For the past ten years, both Kyrgyzstan and Tajikistan have been working toward judicial reform, sharing common challenges along the way. Yet while Kyrgyzstan has opened up to the international community and shown positive change, Tajikistan has been more reluctant.
Earlier this month, IDLO brought two former Kyrgyz Supreme Court judges, Judge Aibek Davletov and Judge Madina Davletbayeva, to Tajikistan to conduct a training on company law and bankruptcy.
The Tajik judges, who usually receive training from international experts who bring experience from developed nations, were at first skeptical of the Kyrgyz trainers. International experts often have a hard time understanding the obstacles Tajikistan’s judiciary faces. But throughout the course, their attitudes changed as they realized the benefits of training with experts from the region., The trainers from Kyrgyzstan could relate and provide anecdotal advice. As the Tajik judges realized how many common issues the two judiciaries shared, the training became more interactive and the Tajik judges were able to better understand commercial law, which is a virtually new concept in the country.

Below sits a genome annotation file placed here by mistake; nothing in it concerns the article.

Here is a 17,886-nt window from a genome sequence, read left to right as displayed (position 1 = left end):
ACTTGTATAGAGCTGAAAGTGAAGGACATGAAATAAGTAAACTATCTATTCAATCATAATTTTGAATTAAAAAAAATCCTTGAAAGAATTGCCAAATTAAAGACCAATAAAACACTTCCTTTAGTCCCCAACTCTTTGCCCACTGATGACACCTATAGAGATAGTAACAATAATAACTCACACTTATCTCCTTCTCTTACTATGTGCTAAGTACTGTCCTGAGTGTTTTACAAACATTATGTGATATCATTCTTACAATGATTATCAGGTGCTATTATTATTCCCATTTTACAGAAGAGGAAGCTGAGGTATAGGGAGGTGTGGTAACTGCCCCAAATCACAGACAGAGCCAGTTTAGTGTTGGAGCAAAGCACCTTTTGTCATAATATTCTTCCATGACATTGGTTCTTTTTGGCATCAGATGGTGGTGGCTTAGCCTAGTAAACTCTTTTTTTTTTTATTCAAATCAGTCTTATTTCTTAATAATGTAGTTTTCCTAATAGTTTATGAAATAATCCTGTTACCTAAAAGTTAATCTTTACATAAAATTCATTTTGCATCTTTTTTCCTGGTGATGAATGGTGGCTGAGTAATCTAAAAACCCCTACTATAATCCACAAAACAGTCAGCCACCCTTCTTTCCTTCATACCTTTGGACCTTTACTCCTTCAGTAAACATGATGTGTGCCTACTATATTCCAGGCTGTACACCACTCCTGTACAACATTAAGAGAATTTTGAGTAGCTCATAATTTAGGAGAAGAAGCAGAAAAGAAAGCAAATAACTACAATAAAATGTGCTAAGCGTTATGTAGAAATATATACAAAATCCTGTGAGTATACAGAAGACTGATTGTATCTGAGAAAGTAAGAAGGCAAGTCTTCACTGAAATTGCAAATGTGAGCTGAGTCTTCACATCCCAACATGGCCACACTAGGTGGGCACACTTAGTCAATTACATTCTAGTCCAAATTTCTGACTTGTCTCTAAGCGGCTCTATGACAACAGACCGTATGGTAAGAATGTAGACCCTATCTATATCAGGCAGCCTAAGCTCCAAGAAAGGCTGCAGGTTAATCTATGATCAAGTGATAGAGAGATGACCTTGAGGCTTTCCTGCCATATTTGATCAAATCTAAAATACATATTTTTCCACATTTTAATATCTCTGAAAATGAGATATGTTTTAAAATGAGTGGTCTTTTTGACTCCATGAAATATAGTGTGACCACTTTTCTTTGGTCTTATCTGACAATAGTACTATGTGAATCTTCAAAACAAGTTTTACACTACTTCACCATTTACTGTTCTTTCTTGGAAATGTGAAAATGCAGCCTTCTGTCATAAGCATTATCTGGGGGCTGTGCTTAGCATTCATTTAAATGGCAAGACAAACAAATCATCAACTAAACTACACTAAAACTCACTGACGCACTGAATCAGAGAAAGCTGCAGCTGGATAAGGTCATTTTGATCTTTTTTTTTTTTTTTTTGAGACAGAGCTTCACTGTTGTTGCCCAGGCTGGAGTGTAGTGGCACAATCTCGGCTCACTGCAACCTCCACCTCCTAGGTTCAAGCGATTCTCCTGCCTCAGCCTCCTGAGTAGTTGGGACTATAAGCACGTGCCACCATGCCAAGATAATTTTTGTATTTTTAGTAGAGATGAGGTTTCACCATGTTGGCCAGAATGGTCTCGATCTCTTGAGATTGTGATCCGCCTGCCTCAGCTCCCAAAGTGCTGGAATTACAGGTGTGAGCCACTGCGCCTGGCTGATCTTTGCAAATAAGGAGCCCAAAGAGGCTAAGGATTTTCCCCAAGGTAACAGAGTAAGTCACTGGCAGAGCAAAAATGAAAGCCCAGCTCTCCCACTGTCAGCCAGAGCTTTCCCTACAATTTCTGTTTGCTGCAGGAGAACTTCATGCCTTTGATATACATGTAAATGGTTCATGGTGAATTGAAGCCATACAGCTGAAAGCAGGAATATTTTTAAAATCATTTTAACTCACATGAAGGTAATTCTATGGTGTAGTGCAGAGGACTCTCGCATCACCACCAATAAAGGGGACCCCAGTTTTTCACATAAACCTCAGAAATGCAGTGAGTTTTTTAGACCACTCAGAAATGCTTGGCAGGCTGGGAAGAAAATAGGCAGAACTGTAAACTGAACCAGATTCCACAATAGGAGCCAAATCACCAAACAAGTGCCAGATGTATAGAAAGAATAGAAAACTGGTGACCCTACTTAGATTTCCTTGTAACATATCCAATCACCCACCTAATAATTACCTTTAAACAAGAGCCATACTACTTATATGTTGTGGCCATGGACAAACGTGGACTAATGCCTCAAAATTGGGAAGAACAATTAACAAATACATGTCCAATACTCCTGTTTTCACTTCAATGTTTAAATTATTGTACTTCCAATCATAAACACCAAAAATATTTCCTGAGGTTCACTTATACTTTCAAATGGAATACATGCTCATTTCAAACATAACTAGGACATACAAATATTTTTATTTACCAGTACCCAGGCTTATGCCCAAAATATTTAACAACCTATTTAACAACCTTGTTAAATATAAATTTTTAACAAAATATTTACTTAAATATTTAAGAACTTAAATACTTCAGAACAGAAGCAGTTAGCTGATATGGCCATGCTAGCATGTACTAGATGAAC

Judge Davletov also presented the Supreme Court of Kyrgyzstan website, a portal for publishing judicial decisions that was launched with help from IDLO last year. Impressed by the system, the Tajik judiciary agreed on the need for a similar database in Tajikistan.
This example of East to East cooperation between two Central Asian countries with common challenges in judiciary reform showcases how internal barriers can be overcome by bringing in external, yet like-minded expertise, and how sharing success stories from neighboring countries can be a beneficial training tool.